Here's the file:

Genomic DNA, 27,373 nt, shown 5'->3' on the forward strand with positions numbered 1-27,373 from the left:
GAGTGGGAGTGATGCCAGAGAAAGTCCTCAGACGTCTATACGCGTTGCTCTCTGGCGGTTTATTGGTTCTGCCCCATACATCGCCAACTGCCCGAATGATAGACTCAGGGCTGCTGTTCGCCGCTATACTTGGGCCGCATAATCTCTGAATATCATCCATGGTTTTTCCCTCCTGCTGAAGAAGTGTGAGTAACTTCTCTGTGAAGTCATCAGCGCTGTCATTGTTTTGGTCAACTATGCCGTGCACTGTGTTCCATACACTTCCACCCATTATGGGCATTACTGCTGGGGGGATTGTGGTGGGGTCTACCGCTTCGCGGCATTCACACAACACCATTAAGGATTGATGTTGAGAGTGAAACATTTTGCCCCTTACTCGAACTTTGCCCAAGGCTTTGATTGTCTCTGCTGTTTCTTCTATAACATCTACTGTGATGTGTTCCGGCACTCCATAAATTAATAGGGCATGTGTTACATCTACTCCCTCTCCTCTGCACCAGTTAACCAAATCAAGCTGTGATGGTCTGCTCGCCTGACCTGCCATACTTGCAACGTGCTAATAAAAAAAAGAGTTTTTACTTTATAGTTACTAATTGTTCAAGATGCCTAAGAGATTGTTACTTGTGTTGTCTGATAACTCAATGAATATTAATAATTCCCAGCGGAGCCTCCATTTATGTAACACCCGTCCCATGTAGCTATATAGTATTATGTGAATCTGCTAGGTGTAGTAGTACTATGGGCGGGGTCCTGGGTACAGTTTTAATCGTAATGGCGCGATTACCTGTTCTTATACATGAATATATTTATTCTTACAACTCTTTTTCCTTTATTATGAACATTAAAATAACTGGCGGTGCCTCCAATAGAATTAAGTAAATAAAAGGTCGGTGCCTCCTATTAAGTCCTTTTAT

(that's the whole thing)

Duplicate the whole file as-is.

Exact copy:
Genomic DNA, 27,373 nt, shown 5'->3' on the forward strand with positions numbered 1-27,373 from the left:
GAGTGGGAGTGATGCCAGAGAAAGTCCTCAGACGTCTATACGCGTTGCTCTCTGGCGGTTTATTGGTTCTGCCCCATACATCGCCAACTGCCCGAATGATAGACTCAGGGCTGCTGTTCGCCGCTATACTTGGGCCGCATAATCTCTGAATATCATCCATGGTTTTTCCCTCCTGCTGAAGAAGTGTGAGTAACTTCTCTGTGAAGTCATCAGCGCTGTCATTGTTTTGGTCAACTATGCCGTGCACTGTGTTCCATACACTTCCACCCATTATGGGCATTACTGCTGGGGGGATTGTGGTGGGGTCTACCGCTTCGCGGCATTCACACAACACCATTAAGGATTGATGTTGAGAGTGAAACATTTTGCCCCTTACTCGAACTTTGCCCAAGGCTTTGATTGTCTCTGCTGTTTCTTCTATAACATCTACTGTGATGTGTTCCGGCACTCCATAAATTAATAGGGCATGTGTTACATCTACTCCCTCTCCTCTGCACCAGTTAACCAAATCAAGCTGTGATGGTCTGCTCGCCTGACCTGCCATACTTGCAACGTGCTAATAAAAAAAAGAGTTTTTACTTTATAGTTACTAATTGTTCAAGATGCCTAAGAGATTGTTACTTGTGTTGTCTGATAACTCAATGAATATTAATAATTCCCAGCGGAGCCTCCATTTATGTAACACCCGTCCCATGTAGCTATATAGTATTATGTGAATCTGCTAGGTGTAGTAGTACTATGGGCGGGGTCCTGGGTACAGTTTTAATCGTAATGGCGCGATTACCTGTTCTTATACATGAATATATTTATTCTTACAACTCTTTTTCCTTTATTATGAACATTAAAATAACTGGCGGTGCCTCCAATAGAATTAAGTAAATAAAAGGTCGGTGCCTCCTATTAAGTCCTTTTAT